The Marsha D. McCary Fund for Psychoanalysis
The Div. 39 Fund for Psychoanalysis has been renamed the Marsha D. McCary Fund for Psychoanalysis in honor of its founder and devoted leader. The fund has been established to recognize and promote the contributions of psychoanalysis to psychology as a science and profession. It encourages and supports programs in education, research and service that will advance the profession and keep the psychological community and the public informed of developments in psychoanalytic scholarship, research and practice.
The fund is committed to increasing public awareness of the benefits of psychoanalytic principles and treatments, as well as on the applicability of psychoanalytic thought to clinical, organizational and social problems.
The fund will target populations that are in need of support, such as early career professionals, students from diverse backgrounds, and therapists working with underserved populations.
Fund for Psychoanalysis Committee
- Steve Axelrod, Chair
- Mary Beth Cresci
- Dennis Debiak, ex officio
- Diana Diamond
- Bill MacGillivray
- Arlene (Lu) Steinberg
2017 — Innovation in Psychoanalytic Education ($5500)
Francisco J. Gonzalez: “Educational Innovation Towards a Community Psychoanalysis”
The grant was given to help fund the initial development of a Community Psychoanalysis Track for candidates at the Psychoanalytic Institute of Northern California.
2016 — Direct Community Service ($6,000)
James Grabowski: The Kedzie Center - Pequeños Exploradores/Little Explorers.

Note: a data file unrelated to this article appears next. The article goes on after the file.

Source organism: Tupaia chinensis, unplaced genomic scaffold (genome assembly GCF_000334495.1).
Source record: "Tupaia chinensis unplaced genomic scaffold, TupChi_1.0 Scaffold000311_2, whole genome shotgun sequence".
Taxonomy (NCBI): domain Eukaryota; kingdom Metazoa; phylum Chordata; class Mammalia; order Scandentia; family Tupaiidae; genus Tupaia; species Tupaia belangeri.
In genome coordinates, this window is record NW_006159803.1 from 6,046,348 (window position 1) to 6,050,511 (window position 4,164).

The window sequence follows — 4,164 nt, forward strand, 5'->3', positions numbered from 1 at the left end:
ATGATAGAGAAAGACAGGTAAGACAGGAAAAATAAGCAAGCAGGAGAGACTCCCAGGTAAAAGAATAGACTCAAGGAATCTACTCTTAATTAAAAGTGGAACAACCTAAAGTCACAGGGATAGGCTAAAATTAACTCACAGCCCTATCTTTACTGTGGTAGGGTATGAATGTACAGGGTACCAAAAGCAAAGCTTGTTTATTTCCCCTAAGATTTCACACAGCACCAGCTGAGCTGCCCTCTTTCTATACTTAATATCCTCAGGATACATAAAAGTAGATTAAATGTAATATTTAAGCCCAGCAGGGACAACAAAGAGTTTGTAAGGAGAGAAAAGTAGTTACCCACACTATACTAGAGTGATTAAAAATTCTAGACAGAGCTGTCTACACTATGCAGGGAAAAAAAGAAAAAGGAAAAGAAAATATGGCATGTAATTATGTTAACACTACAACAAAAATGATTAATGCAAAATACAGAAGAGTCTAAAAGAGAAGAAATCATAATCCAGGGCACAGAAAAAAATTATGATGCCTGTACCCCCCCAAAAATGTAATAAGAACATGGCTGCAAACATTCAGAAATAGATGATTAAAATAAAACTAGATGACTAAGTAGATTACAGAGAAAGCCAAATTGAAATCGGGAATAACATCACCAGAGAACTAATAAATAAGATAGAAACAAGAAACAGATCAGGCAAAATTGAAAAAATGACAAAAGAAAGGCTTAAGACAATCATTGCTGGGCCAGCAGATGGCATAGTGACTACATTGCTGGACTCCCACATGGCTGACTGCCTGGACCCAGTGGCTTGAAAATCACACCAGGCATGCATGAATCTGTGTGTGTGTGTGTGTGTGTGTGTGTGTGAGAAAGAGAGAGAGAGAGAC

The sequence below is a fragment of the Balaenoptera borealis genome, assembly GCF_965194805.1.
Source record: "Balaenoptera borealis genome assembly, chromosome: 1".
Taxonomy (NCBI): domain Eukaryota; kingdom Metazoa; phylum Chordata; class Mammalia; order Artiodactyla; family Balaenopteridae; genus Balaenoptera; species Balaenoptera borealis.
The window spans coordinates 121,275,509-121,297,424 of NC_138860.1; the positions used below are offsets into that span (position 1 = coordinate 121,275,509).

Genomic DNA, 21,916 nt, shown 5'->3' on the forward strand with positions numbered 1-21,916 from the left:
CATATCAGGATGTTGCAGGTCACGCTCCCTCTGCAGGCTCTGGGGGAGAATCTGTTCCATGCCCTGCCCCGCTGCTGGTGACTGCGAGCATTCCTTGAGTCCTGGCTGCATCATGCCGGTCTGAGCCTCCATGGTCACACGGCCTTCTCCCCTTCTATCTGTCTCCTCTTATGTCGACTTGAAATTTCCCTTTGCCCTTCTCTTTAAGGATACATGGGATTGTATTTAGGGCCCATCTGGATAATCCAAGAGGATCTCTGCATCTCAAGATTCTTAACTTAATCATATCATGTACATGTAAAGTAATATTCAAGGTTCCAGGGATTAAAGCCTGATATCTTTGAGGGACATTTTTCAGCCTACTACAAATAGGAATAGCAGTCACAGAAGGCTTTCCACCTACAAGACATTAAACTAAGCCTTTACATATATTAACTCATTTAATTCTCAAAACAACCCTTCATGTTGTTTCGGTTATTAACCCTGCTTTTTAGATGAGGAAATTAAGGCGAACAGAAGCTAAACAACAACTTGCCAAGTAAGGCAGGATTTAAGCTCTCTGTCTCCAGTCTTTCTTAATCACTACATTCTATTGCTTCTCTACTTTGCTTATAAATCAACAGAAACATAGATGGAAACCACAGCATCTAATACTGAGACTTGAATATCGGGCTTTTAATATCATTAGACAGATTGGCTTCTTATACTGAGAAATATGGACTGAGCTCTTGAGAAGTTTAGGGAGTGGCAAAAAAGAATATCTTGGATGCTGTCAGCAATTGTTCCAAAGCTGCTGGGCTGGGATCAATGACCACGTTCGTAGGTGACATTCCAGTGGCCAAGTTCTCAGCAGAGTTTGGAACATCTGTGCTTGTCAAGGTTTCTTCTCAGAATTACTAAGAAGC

The grant was to help develop an eight-week program that supports parental attunement and responsiveness to the developing young child.
2015 — Research ($4,000)
Felicitas Rost: Combining Formal Qualitative Methodology with Outcome Findings to Explore and Elucidate the Sleeper Effect Observed in a RCT on the Effectiveness of Psychoanalytic Psychotherapy for Depression
The grant was given to study the “sleeper effect” in psychodynamic therapy, that is, the findings that participants in psychodynamic therapy continue to make gains after termination of treatment (in contrast to the erosion of gains after other forms of treatment).
2014 — Articulating the Value of Psychoanalysis for the Public ($4,000.)
Anne Dailey and Ann Prum: The Talking Cure.
The grant was given to a psychoanalyst and filmmaker duo to help develop a documentary on the history of the “talking cure” from the 20th to the 21st centuries.
*By year, RFP area and grant amount. Grant size varies based on size of endowment and market rates of return.